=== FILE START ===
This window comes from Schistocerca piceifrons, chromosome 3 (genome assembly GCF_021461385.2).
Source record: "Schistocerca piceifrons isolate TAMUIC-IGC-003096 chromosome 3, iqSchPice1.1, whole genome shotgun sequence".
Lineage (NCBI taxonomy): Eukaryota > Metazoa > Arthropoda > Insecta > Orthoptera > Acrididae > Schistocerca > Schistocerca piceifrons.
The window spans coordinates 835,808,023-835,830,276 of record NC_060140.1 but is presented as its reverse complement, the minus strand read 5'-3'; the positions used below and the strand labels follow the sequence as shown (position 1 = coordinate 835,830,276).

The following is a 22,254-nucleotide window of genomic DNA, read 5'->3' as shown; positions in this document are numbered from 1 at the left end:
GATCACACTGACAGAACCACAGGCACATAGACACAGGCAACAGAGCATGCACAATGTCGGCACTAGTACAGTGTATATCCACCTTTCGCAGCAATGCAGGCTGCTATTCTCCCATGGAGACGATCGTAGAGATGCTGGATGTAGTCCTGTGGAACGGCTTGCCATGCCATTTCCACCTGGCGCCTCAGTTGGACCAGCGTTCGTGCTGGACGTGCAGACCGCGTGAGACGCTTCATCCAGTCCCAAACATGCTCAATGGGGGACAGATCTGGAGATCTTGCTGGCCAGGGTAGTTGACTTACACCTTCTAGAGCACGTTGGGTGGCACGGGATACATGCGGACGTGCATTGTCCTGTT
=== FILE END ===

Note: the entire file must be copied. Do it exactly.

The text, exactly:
This window comes from Schistocerca piceifrons, chromosome 3 (genome assembly GCF_021461385.2).
Source record: "Schistocerca piceifrons isolate TAMUIC-IGC-003096 chromosome 3, iqSchPice1.1, whole genome shotgun sequence".
Lineage (NCBI taxonomy): Eukaryota > Metazoa > Arthropoda > Insecta > Orthoptera > Acrididae > Schistocerca > Schistocerca piceifrons.
The window spans coordinates 835,808,023-835,830,276 of record NC_060140.1 but is presented as its reverse complement, the minus strand read 5'-3'; the positions used below and the strand labels follow the sequence as shown (position 1 = coordinate 835,830,276).

The following is a 22,254-nucleotide window of genomic DNA, read 5'->3' as shown; positions in this document are numbered from 1 at the left end:
GATCACACTGACAGAACCACAGGCACATAGACACAGGCAACAGAGCATGCACAATGTCGGCACTAGTACAGTGTATATCCACCTTTCGCAGCAATGCAGGCTGCTATTCTCCCATGGAGACGATCGTAGAGATGCTGGATGTAGTCCTGTGGAACGGCTTGCCATGCCATTTCCACCTGGCGCCTCAGTTGGACCAGCGTTCGTGCTGGACGTGCAGACCGCGTGAGACGCTTCATCCAGTCCCAAACATGCTCAATGGGGGACAGATCTGGAGATCTTGCTGGCCAGGGTAGTTGACTTACACCTTCTAGAGCACGTTGGGTGGCACGGGATACATGCGGACGTGCATTGTCCTGTT